…says he has constitutional right to set up commission

Ibadan – Gov. Abiola Ajimobi of Oyo State has appealed against the decision of the Oyo State High Court, Ibadan division which declared the Justice Akintunde Boade Review Commission unconstitutional, illegal, null, void and of no effect.

Oyo state governor, Abiola Ajimobi

The governor filed the appeal at the Court of Appeal of Nigeria, Ibadan Judicial Division on Monday, Jan. 22.

The News Agency of Nigeria(NAN) reports that Justice Olajumoke Aiki of Oyo State High Court on Friday, Jan. 19 declared the Boade-led review commission set up by Oyo State Government as illegal and unconstitutional.

Aiki delivered the judgment in the suit filed by the Osi Olubadan of Ibadanland, former Gov. Rasheed Ladoja, challenging the decision of Ajimobi to set up the Justice Boade review commission.

She ruled that Sections 10, 12 and 25 of the Oyo State Chiefs Law do not empower the governor to set up the commission.

Ajimobi, in one of the 11 grounds of appeal filed by his lawyers, led by Yusuf Ali (SAN), seeks an order setting aside the judgment of the Oyo state High Court.

Ladoja and Justice Akintunde Boade (RTD) (for himself and on behalf of all members of the Judicial Commission of Inquiry on Olubadan Chieftaincy) were listed as Respondents 1 & 2.

According to the appeal, “the governor also seeks an order upholding the Appellant’s Preliminary Objection raised against the 1st Respondent and an order dismissing the case of the 1st respondent in its entirety.”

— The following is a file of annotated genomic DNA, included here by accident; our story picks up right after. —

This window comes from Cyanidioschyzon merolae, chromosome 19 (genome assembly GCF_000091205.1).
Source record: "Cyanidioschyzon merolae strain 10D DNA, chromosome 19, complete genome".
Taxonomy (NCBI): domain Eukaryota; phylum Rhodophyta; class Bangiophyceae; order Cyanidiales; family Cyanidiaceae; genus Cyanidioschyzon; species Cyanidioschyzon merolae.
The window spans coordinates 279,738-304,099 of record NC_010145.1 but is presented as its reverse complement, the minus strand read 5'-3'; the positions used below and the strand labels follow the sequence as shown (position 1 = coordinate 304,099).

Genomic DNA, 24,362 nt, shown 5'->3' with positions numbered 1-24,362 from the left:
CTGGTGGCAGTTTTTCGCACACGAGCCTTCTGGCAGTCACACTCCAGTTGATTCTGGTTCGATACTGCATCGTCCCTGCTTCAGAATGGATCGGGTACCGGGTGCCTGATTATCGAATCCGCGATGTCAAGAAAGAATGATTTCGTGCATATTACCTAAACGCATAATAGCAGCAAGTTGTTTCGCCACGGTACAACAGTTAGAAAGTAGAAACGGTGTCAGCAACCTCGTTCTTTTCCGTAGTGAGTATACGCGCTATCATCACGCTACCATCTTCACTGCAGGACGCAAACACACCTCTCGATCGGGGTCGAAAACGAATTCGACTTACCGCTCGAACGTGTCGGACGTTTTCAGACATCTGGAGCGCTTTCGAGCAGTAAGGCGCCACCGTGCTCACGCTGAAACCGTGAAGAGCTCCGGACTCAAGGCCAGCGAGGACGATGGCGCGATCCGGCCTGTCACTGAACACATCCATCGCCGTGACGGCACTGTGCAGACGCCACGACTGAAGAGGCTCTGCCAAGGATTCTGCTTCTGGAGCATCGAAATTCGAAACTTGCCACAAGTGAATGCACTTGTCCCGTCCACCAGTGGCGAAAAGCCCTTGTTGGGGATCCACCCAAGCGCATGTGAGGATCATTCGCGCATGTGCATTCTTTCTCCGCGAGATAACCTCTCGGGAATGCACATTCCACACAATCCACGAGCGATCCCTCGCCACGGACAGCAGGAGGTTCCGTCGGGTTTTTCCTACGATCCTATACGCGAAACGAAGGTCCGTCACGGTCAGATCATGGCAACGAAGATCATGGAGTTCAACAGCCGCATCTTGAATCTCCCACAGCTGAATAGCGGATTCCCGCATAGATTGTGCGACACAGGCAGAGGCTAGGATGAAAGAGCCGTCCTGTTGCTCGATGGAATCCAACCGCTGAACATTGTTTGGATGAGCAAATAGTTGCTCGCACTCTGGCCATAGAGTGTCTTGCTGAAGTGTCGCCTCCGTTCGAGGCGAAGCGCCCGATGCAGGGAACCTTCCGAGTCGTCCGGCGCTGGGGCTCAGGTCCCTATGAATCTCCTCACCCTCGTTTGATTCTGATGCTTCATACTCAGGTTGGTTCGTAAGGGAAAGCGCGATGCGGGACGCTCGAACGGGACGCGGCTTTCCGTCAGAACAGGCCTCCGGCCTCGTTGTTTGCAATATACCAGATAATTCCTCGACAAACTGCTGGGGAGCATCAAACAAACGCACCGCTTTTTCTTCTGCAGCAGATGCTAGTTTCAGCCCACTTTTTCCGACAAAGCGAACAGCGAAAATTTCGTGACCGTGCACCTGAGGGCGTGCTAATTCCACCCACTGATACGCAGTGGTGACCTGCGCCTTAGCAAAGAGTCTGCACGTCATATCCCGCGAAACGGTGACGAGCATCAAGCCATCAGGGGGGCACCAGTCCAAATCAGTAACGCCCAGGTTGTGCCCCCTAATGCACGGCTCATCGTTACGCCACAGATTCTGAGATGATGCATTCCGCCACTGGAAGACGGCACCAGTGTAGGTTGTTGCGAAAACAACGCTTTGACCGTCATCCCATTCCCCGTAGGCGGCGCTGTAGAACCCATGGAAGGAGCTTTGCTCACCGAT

The governor contends that the learned Judge erred in law and totally misinterpreted sections 10, 12 and 25 of the Oyo State Chiefs Law .

He says the Justice Aiki introduced extraneous provisions which are not contained in the law, thereby excluding the general scheme and the general provisions of the law.

Ajimobi argues that in the interpretation of a law, the court cannot interpret the section in isolation of each other but must interpret them holistically.

“The court in interpreting the provisions of a statute has no right to read into words that are not in the statute with a view to arriving at its conclusion.

“And that there is no provision in the Oyo State Chiefs Law that takes away the rights of the Governor from instituting a commission of Inquiry to look into issues on matters on which the House of Assembly could make law,” he said.

The governor in another ground of appeal contends that the judge erred in law and totally misinterpreted the provisions of the Chiefs Law of Oyo State in coming to the conclusion.

He says the judge erred by agreeing with the 1st respondent that only indigenes of Ibadan could be made members of the Commission of Inquiry set up by the Governor to look into Ibadan chieftaincy stool.

“The governor has absolute discretion under section 25 of the Chiefs Law of Oyo State as to the membership of any Commission of inquiry, including the one dealing with Ibadan Chieftaincy.

“The Learned trial judge took a very narrow view in interpreting the provisions of section 25 of the Chiefs Law of Oyo State.

“The law donates wide discretionary powers to the Governor and the court cannot take away such powers donated by law under any guise.

Ajimobi contends that from the facts and the Law, the 1st Respondent has no locus standi to prosecute the case.

In the circumstance, the case was only of pure academic value and hypothetical, he says.

“The Learned Trial Judge erred in law and came to wrong conclusion by holding that, the governor has no power to set up a Commission of Inquiry on the issue of Beaded Crown wearing Obas and Coronet Crown Wearing Obas.

“This is contrary to the provisions of the Chiefs Law of Oyo State which donates such powers and authority to the governor,” he says.

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